Let’s looks at it this way: A person who looks like a man to everyone and has the organs we associate with men underneath their clothes walks into a bathroom. They don’t do anything that “endangers” anyone.

    This is okay with you; is this is totally fine?

    It seems to me that your answer is:

    Yes, if they have an F on their birth certificate.
    No, if they have an M on their birth certificate.

    Surely you will admit that your wife cannot tell what is on a person’s birth certificate by looking at them.

    So how will she know if what has just occurred was okay or not?

    How will she know! Are you pinning your hopes that the good people will break the law (you seemed to imply this above). I’ll submit that any plan that starts with “the good and innocent people will break the law” is self-evidently misguided.

    Now that your wife because of this law has to accept that people who look like men and have male organs will be in the bathroom with her, how can she know if they are there because they are following the law, or if they are there because they find it exciting to know they are so close to a woman with her unmentionables down near the floor?

    She can’t know!

    And this is a good idea to you?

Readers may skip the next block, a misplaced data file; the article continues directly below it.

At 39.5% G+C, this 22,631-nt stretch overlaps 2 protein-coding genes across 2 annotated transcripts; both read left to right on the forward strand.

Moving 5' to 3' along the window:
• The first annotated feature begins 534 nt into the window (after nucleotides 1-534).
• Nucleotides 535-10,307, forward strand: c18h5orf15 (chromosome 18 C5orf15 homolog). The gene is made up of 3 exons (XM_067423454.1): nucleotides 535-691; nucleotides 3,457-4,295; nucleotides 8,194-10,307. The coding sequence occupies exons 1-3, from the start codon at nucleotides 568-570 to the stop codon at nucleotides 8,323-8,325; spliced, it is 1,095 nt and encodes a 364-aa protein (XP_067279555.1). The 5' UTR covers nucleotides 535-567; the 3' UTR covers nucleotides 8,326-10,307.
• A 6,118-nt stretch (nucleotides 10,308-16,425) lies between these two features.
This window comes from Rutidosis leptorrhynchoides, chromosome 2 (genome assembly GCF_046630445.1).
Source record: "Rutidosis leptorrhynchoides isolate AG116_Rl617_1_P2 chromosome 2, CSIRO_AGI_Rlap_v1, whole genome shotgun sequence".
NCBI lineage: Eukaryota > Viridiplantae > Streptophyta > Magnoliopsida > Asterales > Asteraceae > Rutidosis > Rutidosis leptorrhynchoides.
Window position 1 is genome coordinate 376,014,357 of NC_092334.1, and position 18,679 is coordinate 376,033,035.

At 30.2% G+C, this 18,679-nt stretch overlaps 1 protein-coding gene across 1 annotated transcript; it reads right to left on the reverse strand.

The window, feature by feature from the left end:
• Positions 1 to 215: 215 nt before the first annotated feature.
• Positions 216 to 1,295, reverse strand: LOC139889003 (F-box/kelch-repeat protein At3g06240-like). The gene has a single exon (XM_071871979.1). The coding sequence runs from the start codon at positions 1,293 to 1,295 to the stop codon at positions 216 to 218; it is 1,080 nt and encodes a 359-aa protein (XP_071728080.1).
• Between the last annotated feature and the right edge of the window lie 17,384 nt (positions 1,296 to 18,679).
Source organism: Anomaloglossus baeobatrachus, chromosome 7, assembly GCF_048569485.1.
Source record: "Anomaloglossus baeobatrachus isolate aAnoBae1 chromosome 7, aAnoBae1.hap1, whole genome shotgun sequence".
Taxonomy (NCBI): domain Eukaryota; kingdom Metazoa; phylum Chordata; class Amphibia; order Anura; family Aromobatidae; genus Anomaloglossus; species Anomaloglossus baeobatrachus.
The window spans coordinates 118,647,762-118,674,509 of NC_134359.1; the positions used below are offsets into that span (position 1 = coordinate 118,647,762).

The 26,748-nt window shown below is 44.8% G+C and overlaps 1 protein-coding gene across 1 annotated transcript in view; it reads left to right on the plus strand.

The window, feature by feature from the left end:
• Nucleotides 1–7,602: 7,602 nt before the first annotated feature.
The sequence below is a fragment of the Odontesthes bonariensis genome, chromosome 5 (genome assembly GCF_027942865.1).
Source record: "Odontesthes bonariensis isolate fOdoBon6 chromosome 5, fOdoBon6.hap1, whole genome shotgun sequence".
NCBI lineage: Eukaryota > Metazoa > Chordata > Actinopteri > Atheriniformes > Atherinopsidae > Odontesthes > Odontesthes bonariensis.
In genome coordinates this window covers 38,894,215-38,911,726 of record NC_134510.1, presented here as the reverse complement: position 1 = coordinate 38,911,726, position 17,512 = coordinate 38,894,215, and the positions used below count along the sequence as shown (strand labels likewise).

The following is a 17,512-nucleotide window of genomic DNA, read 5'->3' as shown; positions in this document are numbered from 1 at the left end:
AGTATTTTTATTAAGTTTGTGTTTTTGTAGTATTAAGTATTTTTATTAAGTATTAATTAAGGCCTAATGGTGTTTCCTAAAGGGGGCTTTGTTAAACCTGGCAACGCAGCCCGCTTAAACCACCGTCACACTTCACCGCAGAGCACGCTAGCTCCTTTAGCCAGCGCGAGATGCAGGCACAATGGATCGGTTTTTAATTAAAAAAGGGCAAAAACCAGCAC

If people like the three I asked you about are able to use the restroom with people who look like them, with organs that match theirs, they would be out of the restroom with your wife. If she did see someone who looked like a man, she would be able to think “something strange is going on!” and NOT “It could be that something strange is going on, or it could be a nice person following the law; I don’t know”

    How is a law that leads to “It could be that something strange is going on, or it could be a nice person following the law; I don’t know” a good idea? How does taking away a tool to discern danger encourage safety?

    I understand your concern about someone who is just a creeper using a “tolerance” law to say “I feel like a woman today” to get into a women’s bathroom. (Though I don’t think this is a real concern, I’m completely willing to now accept it now for the sake of argument.) My point is that with a tolerance law, people like Shawn, Aydian, and Charlie, can go to the men’s room. So if someone that looks like a man enters the women’s room, you wife and others can know that something out of the ordinary is going on. They can get their guard up. They can leave!

    Now, with a law like North Carolina has just passed, it is not only legal, but legally required that some people who look like men and have male organs go to the women’s restroom. Under this law, your wife or another woman has no way of knowing if the person in the women’s room who looks like a man is a creeper, or forced there by the law.

    The law is stripping women of a tool that can help keep them safe.